Houston [I mean Bulgaria], we’ve got a problem

Every relationship is built on trust. Trust is at the core of every lasting relationship, whether it’s between family members, between spouses, between organizations and their customers, and even between citizens and their government. At the start of this week, this trust was unfortunately violated in Bulgaria. The data of 5M people was leaked from the country’s tax reporting service – the National Revenue Agency (NRA). This is described as the biggest data leak in Bulgaria’s history. Cyber-attackers got access to personal identifiable numbers, addresses, and even income data. And it gets worse… The attackers sent emails to a number of Bulgarian media outlets with a link to databases containing personal information on millions of Bulgarian citizens and companies, accessed from the NRA servers. "Your government is mentally... The state of your cyber security is a parody”, the e-mail reportedly said. The point is, that in a split second, the trust between Bulgaria’s citizens and their government was completely shattered. Could this have been avoided? As an organization, how can you ensure that the trust you build with your customers over the years doesn’t just get breached overnight? First, you need to acknowledge that, “what’s making your software essential to your business is also making it more dangerous”. When software is everywhere, everything becomes an attack surface. Software exposure is the new unknown. Once you understand the full scale of the risk, you need to ensure that you have an effective software security infrastructure in place that enables security to be seamlessly embedded into every stage of your SDLC, without delaying time-to-market.

So where do you start?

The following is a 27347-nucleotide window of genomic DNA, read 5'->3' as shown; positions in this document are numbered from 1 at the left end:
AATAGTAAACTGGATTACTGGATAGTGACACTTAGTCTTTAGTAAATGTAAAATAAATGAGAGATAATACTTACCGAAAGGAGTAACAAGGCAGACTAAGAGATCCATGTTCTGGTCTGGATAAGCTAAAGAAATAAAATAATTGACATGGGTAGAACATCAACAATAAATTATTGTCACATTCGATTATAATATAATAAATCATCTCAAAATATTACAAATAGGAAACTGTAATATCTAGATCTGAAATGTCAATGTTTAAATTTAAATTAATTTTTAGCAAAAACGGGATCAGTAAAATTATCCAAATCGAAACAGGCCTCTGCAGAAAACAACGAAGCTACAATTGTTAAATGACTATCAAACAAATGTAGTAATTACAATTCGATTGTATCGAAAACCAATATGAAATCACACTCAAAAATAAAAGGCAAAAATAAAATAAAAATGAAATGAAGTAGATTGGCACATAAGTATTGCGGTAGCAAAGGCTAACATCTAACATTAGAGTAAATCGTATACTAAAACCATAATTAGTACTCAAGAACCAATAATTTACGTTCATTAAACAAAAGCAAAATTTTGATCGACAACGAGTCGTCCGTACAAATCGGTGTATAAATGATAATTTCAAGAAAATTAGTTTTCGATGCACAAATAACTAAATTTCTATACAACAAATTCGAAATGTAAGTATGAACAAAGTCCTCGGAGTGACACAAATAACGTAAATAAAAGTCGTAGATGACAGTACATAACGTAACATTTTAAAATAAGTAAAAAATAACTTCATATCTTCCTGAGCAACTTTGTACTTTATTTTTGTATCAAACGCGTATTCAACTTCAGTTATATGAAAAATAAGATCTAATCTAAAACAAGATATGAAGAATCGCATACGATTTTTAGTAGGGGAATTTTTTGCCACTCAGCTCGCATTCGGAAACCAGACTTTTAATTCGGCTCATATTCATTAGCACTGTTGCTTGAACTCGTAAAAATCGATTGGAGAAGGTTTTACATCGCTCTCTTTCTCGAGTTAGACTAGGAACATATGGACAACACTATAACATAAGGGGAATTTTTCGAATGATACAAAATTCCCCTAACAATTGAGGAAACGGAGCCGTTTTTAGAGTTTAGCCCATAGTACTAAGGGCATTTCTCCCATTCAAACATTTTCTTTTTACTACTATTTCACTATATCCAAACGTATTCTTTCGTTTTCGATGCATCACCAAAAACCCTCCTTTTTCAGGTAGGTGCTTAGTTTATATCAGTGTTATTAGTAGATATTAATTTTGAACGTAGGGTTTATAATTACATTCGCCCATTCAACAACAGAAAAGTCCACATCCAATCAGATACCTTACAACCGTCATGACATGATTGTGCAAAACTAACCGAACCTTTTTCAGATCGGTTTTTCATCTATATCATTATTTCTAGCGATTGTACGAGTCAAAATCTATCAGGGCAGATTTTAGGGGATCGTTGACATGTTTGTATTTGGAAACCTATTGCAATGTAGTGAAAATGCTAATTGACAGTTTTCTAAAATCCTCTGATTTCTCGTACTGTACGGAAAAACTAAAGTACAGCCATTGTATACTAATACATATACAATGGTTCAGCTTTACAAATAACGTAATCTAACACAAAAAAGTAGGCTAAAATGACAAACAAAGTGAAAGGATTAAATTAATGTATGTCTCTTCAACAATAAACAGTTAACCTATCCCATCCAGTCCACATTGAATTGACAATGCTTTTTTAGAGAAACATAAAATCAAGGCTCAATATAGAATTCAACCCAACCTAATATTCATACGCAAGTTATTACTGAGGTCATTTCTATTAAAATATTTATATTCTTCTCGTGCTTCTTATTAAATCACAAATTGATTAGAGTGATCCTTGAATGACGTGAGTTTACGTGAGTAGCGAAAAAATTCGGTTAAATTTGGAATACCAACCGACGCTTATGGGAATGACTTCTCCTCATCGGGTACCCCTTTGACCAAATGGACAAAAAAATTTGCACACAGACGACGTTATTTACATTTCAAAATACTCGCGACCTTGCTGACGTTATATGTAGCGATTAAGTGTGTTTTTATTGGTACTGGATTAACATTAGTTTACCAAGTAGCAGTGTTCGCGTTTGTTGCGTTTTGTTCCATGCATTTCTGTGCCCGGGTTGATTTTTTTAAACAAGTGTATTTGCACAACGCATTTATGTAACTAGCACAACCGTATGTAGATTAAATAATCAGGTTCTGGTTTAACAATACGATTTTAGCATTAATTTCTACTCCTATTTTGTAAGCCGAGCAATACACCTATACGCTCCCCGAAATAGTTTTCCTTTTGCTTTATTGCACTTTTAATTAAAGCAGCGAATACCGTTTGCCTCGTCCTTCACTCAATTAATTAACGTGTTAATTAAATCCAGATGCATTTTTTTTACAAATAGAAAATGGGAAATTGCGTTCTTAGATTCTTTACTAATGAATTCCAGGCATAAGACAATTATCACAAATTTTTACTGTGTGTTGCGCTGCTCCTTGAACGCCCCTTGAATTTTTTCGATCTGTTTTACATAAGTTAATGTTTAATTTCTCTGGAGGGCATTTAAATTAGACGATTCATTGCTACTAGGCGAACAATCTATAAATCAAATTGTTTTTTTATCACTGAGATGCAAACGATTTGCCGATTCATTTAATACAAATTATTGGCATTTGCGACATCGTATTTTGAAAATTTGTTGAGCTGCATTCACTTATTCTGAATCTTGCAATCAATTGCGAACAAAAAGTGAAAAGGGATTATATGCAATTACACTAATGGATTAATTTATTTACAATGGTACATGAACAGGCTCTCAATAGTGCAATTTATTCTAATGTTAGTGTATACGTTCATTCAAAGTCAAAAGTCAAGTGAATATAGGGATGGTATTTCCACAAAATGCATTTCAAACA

Developer training and an AppSec-awareness culture forms the basis of a robust software security infrastructure. The people who build and test software in your organization need to be aligned on what good security looks like and what it means for them. Your developers can’t protect against what they don’t know exists, and the rapidly changing nature of security vulnerabilities presents a problem if you don’t have secure coding education in place. Ongoing training, education, and awareness helps developers think and act with a security mindset. The recommendation is to train all of your developers to a strong, consistent baseline. They’ll be more effective if they are aware of the latest vulnerabilities and the techniques attackers are using to compromise applications. When they have this level of education, you’ve effectively empowered your developers to be part of the cybersecurity talent you need. Next, you need to ensure that you are identifying and eliminating all security vulnerabilities in your code as early as possible, before it’s released to production. To cover all bases, you need to scan your code both statically during development and interactively during testing. Both types of testing are required as different types of vulnerabilities can be found statically and at run-time. For example, interactive testing is better at picking up deployment configuration flaws, while static testing finds SQL injection flaws more easily. Finally, in addition to scanning your proprietary code, it is also vital that you assess the security of your third-party code. Today’s applications are essentially composed of hundreds of open source libraries that make up as much as 80% of the total code. This opens a huge door for attackers, so make sure that you are assessing and creating a dynamic inventory of your third-party code at all times. So while it’s a little too late for Bulgaria’s government, it is not too late for your organization. To learn more about how your organization could release secure software at the speed of DevOps, speak with one of our experts.

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